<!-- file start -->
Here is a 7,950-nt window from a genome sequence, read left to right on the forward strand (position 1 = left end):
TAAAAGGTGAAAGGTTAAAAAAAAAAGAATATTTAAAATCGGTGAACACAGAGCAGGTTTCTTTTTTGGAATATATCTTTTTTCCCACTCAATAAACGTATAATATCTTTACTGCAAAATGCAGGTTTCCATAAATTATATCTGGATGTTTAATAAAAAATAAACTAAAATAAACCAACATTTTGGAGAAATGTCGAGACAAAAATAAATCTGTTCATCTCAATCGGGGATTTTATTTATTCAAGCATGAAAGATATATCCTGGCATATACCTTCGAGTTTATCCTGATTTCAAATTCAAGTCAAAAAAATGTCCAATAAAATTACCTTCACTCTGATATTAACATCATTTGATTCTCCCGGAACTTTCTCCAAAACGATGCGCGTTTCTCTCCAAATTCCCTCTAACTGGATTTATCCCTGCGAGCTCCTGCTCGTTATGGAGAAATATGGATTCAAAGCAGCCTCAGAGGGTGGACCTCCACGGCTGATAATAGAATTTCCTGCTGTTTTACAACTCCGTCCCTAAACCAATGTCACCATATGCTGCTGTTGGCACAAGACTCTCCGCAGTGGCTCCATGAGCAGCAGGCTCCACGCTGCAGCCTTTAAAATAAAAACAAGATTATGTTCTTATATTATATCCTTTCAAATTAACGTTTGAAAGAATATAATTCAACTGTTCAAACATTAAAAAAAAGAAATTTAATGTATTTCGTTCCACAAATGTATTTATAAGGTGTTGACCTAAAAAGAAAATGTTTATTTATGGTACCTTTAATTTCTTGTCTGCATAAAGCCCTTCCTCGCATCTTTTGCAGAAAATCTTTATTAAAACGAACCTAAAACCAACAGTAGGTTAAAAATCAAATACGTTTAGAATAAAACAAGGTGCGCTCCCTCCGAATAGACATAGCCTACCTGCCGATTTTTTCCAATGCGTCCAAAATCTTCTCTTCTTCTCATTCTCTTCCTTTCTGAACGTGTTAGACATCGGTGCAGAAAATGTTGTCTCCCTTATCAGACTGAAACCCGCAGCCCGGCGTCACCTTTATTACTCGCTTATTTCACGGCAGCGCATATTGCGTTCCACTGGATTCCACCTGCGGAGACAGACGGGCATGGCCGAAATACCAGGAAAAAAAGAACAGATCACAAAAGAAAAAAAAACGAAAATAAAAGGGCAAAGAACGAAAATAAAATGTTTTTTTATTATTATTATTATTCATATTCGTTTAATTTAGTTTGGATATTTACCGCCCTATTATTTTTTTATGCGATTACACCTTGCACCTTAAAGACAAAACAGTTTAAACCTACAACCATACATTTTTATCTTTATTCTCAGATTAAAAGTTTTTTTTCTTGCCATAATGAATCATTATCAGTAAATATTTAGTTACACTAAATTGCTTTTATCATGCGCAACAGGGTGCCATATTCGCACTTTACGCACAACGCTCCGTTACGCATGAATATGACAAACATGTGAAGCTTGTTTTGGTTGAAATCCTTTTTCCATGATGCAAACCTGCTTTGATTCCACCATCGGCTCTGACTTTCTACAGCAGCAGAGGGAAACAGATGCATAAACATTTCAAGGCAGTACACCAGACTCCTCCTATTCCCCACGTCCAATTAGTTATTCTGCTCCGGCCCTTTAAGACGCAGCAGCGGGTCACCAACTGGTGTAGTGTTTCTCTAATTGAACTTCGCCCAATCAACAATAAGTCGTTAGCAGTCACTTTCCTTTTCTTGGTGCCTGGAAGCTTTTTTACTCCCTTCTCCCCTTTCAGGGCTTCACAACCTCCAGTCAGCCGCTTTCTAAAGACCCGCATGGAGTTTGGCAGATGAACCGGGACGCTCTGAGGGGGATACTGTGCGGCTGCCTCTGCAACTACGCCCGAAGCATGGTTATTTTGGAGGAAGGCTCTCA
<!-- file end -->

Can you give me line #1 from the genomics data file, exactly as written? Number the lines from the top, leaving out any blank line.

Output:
Here is a 7,950-nt window from a genome sequence, read left to right on the forward strand (position 1 = left end):